Scientists Find That Genetic Changes From Trauma Suffered by Holocaust Survivors Can Be Passed To Their Children

(3BL Media/Justmeans) – Scientists have discovered that the trauma experienced by one generation can alter genes and that those mutations can be passed along to children. These latest findings are a clear example of the theory of epigenetic inheritance - that environmental factors can affect the genes of your children and that genetic changes stemming from the trauma suffered by Holocaust survivors are capable of being passed on to their children. This is the conclusion from a study at Mount Sinai hospital and the James J. Peters Veterans Affairs Medical Centre, both in New York, which has been published in Biological Psychiatry.

The research led by Rachel Yehuda at Mount Sinai hospital looked at the genetics of 32 Jewish men and women who had been persecuted by the Nazis, held prisoners in a concentration camp, witnessed or experienced torture or who had had to hide during the Second World War. Yehuda’s team analysed the genes of their children, who are known to have increased likelihood of stress disorders, and compared the results with Jewish families who were living outside of Europe during the war. The study concluded that the gene changes in the children could only be attributed to Holocaust exposure in the parents.

Our genes are altered by the environment continuously, through chemical tags that attach themselves to our DNA, switching genes on and off. Recent studies suggest that some of these tags might somehow be passed through generations, meaning our environment could have an impact on our children’s health. This research team were interested in one region of a gene associated with the regulation of stress hormones, which is known to be affected by trauma. They found epigenetic tags on the very same part of this gene in both the Holocaust survivors and their offspring, the same association was not found in any of the control group and their children. It’s still not clear how these tags might be passed from parent to child.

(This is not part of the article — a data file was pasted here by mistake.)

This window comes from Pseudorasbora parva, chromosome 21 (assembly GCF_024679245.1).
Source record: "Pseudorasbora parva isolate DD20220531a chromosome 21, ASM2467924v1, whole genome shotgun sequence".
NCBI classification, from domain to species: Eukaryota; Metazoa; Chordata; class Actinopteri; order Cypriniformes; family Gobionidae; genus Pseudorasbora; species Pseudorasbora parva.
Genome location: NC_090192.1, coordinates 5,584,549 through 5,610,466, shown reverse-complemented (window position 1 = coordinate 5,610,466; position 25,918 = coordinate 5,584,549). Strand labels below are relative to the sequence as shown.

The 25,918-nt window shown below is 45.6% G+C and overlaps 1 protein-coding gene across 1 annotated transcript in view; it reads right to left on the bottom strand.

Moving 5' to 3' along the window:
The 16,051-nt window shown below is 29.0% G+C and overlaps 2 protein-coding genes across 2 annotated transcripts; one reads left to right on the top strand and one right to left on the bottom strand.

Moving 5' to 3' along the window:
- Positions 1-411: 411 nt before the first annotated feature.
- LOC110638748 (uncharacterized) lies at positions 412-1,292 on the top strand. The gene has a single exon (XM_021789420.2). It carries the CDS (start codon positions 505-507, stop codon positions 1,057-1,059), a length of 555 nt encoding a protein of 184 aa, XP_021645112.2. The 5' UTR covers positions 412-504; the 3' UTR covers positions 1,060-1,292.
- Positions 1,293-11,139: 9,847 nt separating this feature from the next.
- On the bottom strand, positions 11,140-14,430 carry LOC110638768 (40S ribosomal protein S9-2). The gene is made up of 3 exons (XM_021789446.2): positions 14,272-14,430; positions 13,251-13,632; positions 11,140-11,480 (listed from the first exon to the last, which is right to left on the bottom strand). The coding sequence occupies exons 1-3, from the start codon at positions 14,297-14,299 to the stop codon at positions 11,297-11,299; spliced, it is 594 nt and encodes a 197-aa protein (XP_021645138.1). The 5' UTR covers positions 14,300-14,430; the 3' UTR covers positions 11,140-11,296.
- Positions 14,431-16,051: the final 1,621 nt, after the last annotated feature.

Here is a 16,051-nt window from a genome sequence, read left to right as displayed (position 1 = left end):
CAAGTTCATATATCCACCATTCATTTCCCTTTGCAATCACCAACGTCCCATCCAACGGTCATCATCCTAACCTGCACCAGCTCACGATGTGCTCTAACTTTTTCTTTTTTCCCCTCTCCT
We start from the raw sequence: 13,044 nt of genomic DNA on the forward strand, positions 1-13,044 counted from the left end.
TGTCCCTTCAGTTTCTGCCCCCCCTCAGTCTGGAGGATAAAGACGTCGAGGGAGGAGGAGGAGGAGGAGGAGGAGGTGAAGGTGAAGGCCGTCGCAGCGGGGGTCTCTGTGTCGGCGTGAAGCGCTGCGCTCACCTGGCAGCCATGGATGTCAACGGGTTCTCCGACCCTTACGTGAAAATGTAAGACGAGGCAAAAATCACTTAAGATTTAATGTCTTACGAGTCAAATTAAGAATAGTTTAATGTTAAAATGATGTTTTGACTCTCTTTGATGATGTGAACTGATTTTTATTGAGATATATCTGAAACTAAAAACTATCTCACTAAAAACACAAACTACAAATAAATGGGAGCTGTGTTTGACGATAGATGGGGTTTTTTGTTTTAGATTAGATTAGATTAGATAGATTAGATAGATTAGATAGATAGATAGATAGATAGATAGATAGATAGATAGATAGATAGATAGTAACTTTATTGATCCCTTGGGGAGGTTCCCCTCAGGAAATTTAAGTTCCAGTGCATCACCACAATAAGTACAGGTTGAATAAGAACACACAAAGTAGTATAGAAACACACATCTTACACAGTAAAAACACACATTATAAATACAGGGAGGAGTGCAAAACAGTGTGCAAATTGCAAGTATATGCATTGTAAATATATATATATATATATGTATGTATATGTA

Yehuda's team including the James J. Peters Veterans Affairs Medical Centre and others had previously established that survivors of the Holocaust have altered levels of circulating stress hormones compared with other Jewish adults of the same age. Survivors have lower levels of cortisol, a hormone that helps the body return to normal after trauma; those who suffered post-traumatic stress disorder have even lower levels.

It is not clear why survivors produce less cortisol, but Yehuda's team found that survivors also have low levels of an enzyme that breaks down cortisol. The adaptation makes sense: reducing enzyme activity keeps freer cortisol in the body, allowing the liver and kidneys to maximise stores of glucose and metabolic fuels—an optimal response to prolonged starvation and other threats.  This research shows that science is starting to understand how one generation responds to the experiences of the previous generation, and is fine-tuning the way our genes respond to the world.

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